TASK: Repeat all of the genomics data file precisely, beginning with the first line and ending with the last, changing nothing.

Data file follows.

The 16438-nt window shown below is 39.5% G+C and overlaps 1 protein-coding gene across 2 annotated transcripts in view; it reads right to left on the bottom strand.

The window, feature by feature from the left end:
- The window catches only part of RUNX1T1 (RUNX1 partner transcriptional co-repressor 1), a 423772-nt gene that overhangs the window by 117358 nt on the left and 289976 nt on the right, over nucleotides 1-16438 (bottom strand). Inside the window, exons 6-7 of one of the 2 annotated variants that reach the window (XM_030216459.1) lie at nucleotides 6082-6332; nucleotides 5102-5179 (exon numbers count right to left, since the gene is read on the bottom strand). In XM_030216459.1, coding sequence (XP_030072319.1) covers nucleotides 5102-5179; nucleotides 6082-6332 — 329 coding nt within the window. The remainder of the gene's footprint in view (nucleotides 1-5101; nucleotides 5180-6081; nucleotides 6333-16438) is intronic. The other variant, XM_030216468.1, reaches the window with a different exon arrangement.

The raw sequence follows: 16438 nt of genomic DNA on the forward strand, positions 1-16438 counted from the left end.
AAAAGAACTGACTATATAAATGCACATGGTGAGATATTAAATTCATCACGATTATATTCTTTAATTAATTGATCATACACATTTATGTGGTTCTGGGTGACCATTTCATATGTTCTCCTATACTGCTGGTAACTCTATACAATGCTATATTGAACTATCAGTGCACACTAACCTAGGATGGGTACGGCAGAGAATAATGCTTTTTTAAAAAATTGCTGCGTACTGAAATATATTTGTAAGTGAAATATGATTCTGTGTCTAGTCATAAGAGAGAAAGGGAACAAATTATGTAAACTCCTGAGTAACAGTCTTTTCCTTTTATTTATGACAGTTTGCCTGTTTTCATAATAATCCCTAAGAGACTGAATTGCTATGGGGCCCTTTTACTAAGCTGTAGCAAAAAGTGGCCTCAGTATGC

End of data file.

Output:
The 16438-nt window shown below is 39.5% G+C and overlaps 1 protein-coding gene across 2 annotated transcripts in view; it reads right to left on the bottom strand.

The window, feature by feature from the left end:
- The window catches only part of RUNX1T1 (RUNX1 partner transcriptional co-repressor 1), a 423772-nt gene that overhangs the window by 117358 nt on the left and 289976 nt on the right, over nucleotides 1-16438 (bottom strand). Inside the window, exons 6-7 of one of the 2 annotated variants that reach the window (XM_030216459.1) lie at nucleotides 6082-6332; nucleotides 5102-5179 (exon numbers count right to left, since the gene is read on the bottom strand). In XM_030216459.1, coding sequence (XP_030072319.1) covers nucleotides 5102-5179; nucleotides 6082-6332 — 329 coding nt within the window. The remainder of the gene's footprint in view (nucleotides 1-5101; nucleotides 5180-6081; nucleotides 6333-16438) is intronic. The other variant, XM_030216468.1, reaches the window with a different exon arrangement.

The raw sequence follows: 16438 nt of genomic DNA on the forward strand, positions 1-16438 counted from the left end.
AAAAGAACTGACTATATAAATGCACATGGTGAGATATTAAATTCATCACGATTATATTCTTTAATTAATTGATCATACACATTTATGTGGTTCTGGGTGACCATTTCATATGTTCTCCTATACTGCTGGTAACTCTATACAATGCTATATTGAACTATCAGTGCACACTAACCTAGGATGGGTACGGCAGAGAATAATGCTTTTTTAAAAAATTGCTGCGTACTGAAATATATTTGTAAGTGAAATATGATTCTGTGTCTAGTCATAAGAGAGAAAGGGAACAAATTATGTAAACTCCTGAGTAACAGTCTTTTCCTTTTATTTATGACAGTTTGCCTGTTTTCATAATAATCCCTAAGAGACTGAATTGCTATGGGGCCCTTTTACTAAGCTGTAGCAAAAAGTGGCCTCAGTATGC